GOGR Music History
The world of gospel music experienced many changes during the decade of the 1970s. As that decade came to a close, many of the top groups that began the 1970s had either disbanded or changed in such a way that they were no longer viable forces on the gospel music circuit. The Oak Ridge Boys became outstanding country music artists. The Imperials changed their focus to contemporary Christian music. The Thrasher Brothers flirted with country music prior to disbanding. The death of Big Chief Wetherington signaled an end to the Statesmen Quartet as quartet purists knew them. The Stamps Quartet changed their focus to their Elvis Presley connection before disbanding after the divorce of Ed Enoch and Shirley Sumner. The Prophets realized that the once lucrative gospel music industry no longer held such "fortunes" and they disbanded. The Blackwood Brothers became a shell of their glory days, as James Blackwood was moved to "added attraction" status. Even some of the major mixed groups either disbanded or changed their music focus. The world of gospel music was in need of a super group to revive itself to its former glory. Gospel music was in a perpetual coma and needed some kind of an injection to revive itself. It was time for an all-star group of major proportions to arrive on the scene. Who would fill the void left by these gospel music absentees?
Realizing that many of the groups of the past had gone by the wayside, JD Sumner and Jake Hess began to brainstorm. How could they revive the world of gospel music in their own special way? What would it take to bring the glory days of gospel music back to the stage? Soon, Hovie Lister was brought into the discussions.
After much deliberation, these gentlemen decided to work to form a mega-group of All Stars. Chet Atkins, Boots Randolph, and Floyd Cramer realized that the sum of the parts was greater than the individuals, and formed a partnership of country musicians called the Masters III, so why couldnít gospel music artists try something similar? After all, these guys did a few concerts together with much success. Perhaps the world of gospel music was ready for an All Star Quartet to revive their sagging industry. The original plan was to form this group and do just a few select dates each year. That was fine, until James Blackwood was handed the date book . . . but I digress.
When the plans for the Masters V began, JD Sumner had disbanded the Stamps Quartet and wasnít having a great time in retirement. JD was always a great visionary, and always associated himself with others that had a similar vision. As plans were being made to assemble a great "all star" quartet, there were but a few names placed on the table for discussion. JDís original idea was to form a quartet with Jake Hess, James Blackwood, Hovie Lister, and Connor Hall. All were masters of their trade and had storied careers in gospel music.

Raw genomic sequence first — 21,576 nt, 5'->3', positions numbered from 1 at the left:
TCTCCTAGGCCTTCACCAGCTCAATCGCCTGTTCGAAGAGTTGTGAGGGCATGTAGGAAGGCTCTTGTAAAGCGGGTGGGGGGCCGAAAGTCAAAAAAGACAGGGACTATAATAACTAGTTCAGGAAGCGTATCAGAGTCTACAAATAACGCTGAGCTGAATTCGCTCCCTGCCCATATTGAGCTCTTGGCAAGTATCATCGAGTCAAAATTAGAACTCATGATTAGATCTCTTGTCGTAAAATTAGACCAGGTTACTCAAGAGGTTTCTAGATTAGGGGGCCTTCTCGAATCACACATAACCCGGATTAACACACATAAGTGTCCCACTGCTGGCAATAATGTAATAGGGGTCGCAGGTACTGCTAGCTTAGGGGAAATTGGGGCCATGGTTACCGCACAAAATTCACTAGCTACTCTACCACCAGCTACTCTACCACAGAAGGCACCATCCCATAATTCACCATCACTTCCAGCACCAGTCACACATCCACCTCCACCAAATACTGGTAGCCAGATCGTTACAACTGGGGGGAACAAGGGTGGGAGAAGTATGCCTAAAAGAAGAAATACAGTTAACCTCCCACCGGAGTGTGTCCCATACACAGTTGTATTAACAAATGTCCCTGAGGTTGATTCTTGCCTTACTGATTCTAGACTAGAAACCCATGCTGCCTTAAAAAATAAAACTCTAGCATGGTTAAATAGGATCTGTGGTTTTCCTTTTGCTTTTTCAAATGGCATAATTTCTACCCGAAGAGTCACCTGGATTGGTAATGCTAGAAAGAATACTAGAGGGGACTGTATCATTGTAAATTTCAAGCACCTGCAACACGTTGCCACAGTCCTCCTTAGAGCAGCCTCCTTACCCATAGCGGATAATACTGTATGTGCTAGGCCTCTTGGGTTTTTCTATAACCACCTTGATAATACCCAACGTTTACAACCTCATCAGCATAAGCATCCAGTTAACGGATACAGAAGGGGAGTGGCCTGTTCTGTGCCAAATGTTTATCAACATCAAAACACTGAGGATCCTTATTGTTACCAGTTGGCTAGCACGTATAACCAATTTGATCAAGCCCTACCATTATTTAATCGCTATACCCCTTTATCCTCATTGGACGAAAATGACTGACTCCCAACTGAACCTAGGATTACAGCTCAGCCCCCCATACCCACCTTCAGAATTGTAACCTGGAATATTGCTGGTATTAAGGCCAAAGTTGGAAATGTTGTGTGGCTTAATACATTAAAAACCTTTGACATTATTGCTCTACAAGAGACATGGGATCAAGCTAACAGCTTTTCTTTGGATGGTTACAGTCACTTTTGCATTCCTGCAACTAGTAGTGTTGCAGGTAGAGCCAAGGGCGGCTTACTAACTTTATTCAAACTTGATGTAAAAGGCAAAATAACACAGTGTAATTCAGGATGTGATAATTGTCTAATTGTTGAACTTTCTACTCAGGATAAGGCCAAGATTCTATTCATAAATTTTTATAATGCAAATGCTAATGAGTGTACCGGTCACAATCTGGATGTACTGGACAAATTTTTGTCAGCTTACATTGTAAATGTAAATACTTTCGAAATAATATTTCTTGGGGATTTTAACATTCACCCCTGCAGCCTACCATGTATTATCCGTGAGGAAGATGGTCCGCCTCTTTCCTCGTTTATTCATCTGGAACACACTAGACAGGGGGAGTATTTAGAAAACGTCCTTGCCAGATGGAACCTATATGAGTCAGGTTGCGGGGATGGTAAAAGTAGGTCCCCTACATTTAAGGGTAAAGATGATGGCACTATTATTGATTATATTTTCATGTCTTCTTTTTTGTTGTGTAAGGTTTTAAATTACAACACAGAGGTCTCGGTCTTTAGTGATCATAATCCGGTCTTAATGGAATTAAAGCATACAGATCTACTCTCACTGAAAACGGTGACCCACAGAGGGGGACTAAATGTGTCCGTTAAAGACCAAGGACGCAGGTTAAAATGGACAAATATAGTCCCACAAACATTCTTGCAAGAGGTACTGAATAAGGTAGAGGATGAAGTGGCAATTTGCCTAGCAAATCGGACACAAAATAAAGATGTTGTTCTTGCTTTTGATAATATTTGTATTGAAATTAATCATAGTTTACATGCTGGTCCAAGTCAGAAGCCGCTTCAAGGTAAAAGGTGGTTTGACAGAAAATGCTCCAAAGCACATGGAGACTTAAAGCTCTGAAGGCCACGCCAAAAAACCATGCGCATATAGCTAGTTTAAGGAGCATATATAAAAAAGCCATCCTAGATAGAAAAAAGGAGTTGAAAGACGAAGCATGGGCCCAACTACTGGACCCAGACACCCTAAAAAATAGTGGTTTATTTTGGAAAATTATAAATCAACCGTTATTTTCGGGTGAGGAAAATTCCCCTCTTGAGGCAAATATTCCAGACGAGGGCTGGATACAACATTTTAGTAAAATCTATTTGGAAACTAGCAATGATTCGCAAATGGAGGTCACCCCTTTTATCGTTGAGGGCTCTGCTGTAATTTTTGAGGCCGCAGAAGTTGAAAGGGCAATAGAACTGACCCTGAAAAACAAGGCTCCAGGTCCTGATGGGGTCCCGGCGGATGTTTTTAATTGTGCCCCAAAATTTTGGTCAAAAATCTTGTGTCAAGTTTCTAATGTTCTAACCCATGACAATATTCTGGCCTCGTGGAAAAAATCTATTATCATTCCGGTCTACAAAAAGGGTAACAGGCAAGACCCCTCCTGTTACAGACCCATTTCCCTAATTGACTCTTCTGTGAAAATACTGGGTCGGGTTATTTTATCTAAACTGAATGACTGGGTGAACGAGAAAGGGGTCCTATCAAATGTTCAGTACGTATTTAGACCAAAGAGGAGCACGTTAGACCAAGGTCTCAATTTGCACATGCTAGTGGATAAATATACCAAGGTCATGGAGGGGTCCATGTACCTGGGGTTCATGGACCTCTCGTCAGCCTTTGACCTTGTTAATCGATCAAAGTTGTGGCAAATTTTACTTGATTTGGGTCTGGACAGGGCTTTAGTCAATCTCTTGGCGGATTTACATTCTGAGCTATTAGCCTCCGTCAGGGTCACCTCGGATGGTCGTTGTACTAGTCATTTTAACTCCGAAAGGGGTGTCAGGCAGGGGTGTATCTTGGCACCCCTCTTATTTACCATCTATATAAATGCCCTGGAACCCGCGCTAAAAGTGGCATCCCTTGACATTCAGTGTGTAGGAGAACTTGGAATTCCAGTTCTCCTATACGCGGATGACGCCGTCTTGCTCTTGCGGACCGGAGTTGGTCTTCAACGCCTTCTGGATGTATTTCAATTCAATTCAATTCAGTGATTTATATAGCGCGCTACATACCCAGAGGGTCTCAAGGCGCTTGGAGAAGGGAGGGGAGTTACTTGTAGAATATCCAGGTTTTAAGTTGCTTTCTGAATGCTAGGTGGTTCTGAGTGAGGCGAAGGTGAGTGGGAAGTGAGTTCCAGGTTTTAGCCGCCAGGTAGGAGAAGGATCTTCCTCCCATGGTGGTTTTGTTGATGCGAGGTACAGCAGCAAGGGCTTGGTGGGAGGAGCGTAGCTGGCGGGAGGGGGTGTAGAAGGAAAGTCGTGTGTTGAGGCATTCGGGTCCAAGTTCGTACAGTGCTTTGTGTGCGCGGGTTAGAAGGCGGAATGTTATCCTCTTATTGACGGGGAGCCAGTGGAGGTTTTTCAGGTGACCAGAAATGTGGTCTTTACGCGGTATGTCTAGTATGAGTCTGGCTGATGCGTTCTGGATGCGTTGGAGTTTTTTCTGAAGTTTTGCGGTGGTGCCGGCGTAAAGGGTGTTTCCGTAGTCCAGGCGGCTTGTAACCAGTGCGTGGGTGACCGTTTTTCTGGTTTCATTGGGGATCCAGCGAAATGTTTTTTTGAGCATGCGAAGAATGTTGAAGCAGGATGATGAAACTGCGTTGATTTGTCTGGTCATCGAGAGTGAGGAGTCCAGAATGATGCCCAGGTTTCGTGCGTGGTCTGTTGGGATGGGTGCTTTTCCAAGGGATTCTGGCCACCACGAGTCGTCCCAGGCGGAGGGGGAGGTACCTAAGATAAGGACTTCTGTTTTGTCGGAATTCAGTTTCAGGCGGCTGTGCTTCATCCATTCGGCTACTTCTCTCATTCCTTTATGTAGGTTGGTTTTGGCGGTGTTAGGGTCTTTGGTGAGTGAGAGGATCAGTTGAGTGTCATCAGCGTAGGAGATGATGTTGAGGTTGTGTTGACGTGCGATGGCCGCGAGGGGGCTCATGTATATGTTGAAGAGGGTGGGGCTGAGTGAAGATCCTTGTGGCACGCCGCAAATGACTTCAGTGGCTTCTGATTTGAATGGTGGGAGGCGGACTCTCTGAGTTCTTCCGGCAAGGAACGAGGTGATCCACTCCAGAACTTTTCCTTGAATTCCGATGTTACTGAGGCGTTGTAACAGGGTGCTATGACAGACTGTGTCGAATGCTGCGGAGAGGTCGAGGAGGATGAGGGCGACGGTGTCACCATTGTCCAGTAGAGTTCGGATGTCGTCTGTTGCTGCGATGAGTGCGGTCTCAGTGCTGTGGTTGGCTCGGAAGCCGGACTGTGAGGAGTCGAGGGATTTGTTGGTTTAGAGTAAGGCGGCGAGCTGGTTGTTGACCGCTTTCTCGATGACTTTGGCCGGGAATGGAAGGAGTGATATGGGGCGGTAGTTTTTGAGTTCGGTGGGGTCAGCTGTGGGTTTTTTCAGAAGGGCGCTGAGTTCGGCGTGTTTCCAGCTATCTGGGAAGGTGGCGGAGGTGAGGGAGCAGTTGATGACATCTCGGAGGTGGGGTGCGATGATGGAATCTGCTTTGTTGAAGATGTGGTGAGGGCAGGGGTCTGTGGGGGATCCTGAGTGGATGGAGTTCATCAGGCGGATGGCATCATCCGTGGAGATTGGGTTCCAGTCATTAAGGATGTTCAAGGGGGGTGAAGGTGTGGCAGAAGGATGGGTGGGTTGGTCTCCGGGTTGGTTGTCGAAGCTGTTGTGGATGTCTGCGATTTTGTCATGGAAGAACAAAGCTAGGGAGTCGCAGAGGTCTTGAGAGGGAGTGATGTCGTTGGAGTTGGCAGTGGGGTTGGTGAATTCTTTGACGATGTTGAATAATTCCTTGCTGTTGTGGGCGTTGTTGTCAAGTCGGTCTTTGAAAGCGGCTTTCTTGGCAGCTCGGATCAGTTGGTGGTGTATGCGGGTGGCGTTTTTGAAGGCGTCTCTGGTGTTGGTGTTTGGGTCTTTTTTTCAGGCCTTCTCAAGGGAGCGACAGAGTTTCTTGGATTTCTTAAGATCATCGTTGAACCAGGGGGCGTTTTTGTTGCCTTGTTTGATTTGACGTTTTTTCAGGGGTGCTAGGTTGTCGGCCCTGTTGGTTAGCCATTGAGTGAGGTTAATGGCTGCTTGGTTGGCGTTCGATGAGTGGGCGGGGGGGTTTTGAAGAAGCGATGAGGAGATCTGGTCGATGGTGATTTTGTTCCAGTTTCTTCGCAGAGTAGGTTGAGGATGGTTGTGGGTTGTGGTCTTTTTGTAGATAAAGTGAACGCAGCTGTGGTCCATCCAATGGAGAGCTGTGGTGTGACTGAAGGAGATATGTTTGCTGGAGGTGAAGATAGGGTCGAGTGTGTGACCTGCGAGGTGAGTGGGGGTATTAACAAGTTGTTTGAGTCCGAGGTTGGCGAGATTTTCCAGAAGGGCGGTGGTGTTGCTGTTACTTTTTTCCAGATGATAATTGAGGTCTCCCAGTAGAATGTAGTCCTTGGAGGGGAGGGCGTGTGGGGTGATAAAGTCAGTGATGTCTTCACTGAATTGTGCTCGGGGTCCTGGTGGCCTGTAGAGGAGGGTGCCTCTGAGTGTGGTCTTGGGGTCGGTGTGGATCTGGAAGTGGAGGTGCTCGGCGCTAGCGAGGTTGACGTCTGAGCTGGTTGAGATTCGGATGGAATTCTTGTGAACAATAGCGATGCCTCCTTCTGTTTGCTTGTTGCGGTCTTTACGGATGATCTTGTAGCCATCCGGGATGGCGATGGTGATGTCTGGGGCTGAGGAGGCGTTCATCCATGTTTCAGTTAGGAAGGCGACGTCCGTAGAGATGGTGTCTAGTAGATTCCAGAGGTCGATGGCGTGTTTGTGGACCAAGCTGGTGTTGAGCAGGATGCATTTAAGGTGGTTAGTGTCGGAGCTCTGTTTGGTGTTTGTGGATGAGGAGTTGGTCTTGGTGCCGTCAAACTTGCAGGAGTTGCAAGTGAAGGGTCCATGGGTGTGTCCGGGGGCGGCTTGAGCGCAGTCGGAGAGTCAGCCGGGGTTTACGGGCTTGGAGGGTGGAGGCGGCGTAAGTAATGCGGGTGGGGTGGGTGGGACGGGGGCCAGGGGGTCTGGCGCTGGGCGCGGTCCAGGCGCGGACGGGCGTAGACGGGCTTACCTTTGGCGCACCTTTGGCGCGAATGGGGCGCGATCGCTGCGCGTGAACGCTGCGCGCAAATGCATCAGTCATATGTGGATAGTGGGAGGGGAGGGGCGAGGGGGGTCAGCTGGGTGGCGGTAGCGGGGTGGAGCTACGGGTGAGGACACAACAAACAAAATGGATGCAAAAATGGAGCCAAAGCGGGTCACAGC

The original idea wasnít to form a full time quartet, but rather one to do a few tours each year. Little did they know that the Masters V would soon become one of the most popular groups in the gospel music field.
Connor Hall had all of the qualities that the Masters V desired. He was an "old timer" with a gorgeous tenor voice. He was a great musician with a long career with the Homeland Harmony Quartet. However, his health was not good, so they decided to explore other options. Connor may have been the better choice nostalgia-wise, but his health just wasnít up to the rigors of touring with a major quartet.
Hovie Lister had reformed the Statesmen Quartet and had a great group, but Hovie had a difficult time keeping consistent personnel in the quartet. Needing a dependable bass singer, Hovie called his friend, JD Sumner, and JD joined the Statesmen Quartet for a short time. JD was a great bass singer, and the Statesmen was a great quartet, but somehow the Statesmen didnít seem "right" with JD as bass, and JD was never a "Statesmen" type bass singer.
Since Connor Hall wasnít physically able to join the quartet Hovie suggested that Rosie Rozell be considered as the tenor for this new quartet. Rosie was singing with the current version of the Statesmen and fit the role in this new quartet quite well. The original idea was for this new and unnamed group to travel only on a part time basis and the Statesmen to remain intact. In fact, current Statesmen lead singer, Buddy Burton, was to be the arranger for the new group. Hovie Lister announced in the January 1981 Singing News "the Masters V is a special venture, by special request, for special occasions and will no way interfere with the ministry of the Statesmen Quartet." This arrangement only lasted a short time before the Statesmen disbanded for the second time in less than a decade.
James Blackwood was nearly an afterthought in the 1980 version of the Blackwood Brothers. He was only an "added attraction" with the group as his son, Jimmy, was the current lead singer with the Blackwood Brothers Quartet. However, many promoters insisted on James appearing with the quartet, so prying him away from the group that bore his name may be more difficult than originally expected. After discussing it with James, he agreed to fill the role with the Masters V on a trial basis.
The original Masters V consisted of Rosie Rozell singing tenor, James Blackwood and Jake Hess alternating between lead and baritone, JD Sumner singing bass, and master emcee and pianist Hovie Lister rounding out the group. Their first tour was quite successful, and these masters of their trade had a great sound from the beginning.